Check out the following article from KLOVE.



The Rhythm of Rush by Lysa Terkeurst
Not too long ago, I stood at the sink trying to ease the stabbing feeling of stress. I had so much pulling at me. I found myself rushing my husband in conversation. Rushing my kids out the door. Rushing to the next thing and then the next. Rushing to make dinner and then rushing my people through dinner. Exhaustion gnawed deep places in my heart, demanding me to slow down. But how? I’ve made my decisions and now my decisions have made me. Me—this shell of a woman caught in the rush of endless demands.

Ever felt like you’ve set your life to the rhythm of rush? Sometimes it takes stepping out of the rush to see things. Not too long after the day I stood at the sink drowning in life, I went to the Holy Land. It was a trip I’d longed to take for years. But as the day to leave marched closer and closer, I wished I’d scheduled it later—another time, a time when life didn’t feel so busy. But the trip was booked, so I went. And I’m forever glad I did. In the Holy Land, busy took a break from chasing me.

This trip forced me to “unrush,” and I discovered I like who I am so much better when I’m not set to the wrong rhythm. I also learned so much about Jesus. His life. His decisions. His lessons. And do you know what the most impactful lesson was for me, personally? Jesus never rushed. He set His life to the rhythm of connection and compassion. With great intentionality Jesus stayed unrushed. This is what I want.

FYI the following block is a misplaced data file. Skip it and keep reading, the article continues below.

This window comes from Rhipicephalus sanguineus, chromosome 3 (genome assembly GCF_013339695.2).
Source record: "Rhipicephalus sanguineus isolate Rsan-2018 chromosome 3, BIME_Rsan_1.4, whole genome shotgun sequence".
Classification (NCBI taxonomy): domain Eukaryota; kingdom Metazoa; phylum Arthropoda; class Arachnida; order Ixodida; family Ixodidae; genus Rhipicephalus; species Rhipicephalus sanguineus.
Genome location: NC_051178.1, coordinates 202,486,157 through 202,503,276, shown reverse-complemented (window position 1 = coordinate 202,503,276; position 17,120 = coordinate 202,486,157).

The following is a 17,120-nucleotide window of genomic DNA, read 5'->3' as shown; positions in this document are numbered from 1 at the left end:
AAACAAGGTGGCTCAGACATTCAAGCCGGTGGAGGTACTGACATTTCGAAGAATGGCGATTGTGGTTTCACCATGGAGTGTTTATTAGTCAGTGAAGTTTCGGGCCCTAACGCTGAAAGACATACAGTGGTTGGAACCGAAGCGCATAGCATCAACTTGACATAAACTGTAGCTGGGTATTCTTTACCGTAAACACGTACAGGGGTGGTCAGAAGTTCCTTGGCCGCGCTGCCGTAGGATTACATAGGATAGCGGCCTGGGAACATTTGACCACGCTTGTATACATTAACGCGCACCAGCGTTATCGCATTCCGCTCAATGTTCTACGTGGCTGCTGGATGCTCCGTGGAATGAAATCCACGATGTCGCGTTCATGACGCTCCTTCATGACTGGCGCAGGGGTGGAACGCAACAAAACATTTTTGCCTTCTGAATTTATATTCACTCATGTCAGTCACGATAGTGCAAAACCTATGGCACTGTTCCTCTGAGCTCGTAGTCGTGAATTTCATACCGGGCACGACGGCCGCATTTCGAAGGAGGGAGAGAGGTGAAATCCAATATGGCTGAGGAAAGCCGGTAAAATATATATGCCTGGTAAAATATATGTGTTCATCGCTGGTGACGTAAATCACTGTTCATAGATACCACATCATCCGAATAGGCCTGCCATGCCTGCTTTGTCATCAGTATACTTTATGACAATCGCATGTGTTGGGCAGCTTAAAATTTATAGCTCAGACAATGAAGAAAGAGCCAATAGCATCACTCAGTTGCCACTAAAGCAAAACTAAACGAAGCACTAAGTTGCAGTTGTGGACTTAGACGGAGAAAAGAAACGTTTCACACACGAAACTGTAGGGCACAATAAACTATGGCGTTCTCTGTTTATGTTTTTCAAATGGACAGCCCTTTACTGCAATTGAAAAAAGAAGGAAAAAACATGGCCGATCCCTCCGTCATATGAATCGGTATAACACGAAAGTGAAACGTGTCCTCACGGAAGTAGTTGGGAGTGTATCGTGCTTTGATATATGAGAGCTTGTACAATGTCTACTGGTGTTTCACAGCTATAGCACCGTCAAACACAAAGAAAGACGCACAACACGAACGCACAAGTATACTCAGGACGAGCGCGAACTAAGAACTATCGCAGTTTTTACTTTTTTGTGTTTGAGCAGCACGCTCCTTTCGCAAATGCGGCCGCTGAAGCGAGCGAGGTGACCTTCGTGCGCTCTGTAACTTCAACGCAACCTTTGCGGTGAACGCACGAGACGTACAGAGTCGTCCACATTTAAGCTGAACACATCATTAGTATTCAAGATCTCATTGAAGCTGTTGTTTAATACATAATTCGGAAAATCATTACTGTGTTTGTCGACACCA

As I stood at my sink that day, this is what I was longing for but didn’t know it. Like Jesus, I must unrush my pace for connection and compassion to take place. As I walked many of the same places Jesus walked, I was struck so profoundly by this. He knew pressure. He knew stress. People pulled at Him everywhere He went. Crowds demanded sermons. Individuals begged for healing. The disciples wanted leadership. Friends wanted time with Him. The religious rulers wanted answers. There was an entire world to save with such limited time.


Yet, He didn’t rush. He talked with the woman at the well. He reached out His hand, making contact, and healed the leper. He felt the touch of the woman with the issue of blood and stopped for her. Do you see it? Connection and compassion were central to every interaction. And then for those with whom Jesus was the closest? That’s when He was the most unrushed.

While I was in the Holy Land, I visited the site that’s recorded in Matthew 16:13–20. In the shadow of a pagan temple hustling with unspeakable acts and human sacrifices, Jesus pointed and said, “I will build my church and the gates of Hades will not prevail against it.” He connected truth with Peter’s calling. He compassionately assured Peter that the church would prevail.

I’m sure Peter recalled this conversation many, many times. It must have given him the courage to become one of the most pivotal church leaders in history. And he had this conversation to remember, because Jesus wasn’t too busy to have it. The Lord walked three days out of His way to make one point with Peter. It would seem Jesus was unrushed so He could be incredibly intentional and laser focused on connection and compassion.

If I were reading this right now, I would probably think, That’s great you went to the Holy Land and it helped unrush you, but I can’t do that right now. I understand. So, let this truth from Jesus’ life come to you. It’s not the location that changed me. It was the revelation. Jesus didn’t rush, so neither should I. Tomorrow we’ll talk about an unrushed perspective. But for now, let’s end by praying this very simple three-word prayer: “Lord, unrush me.”

ByLysa Terkeurst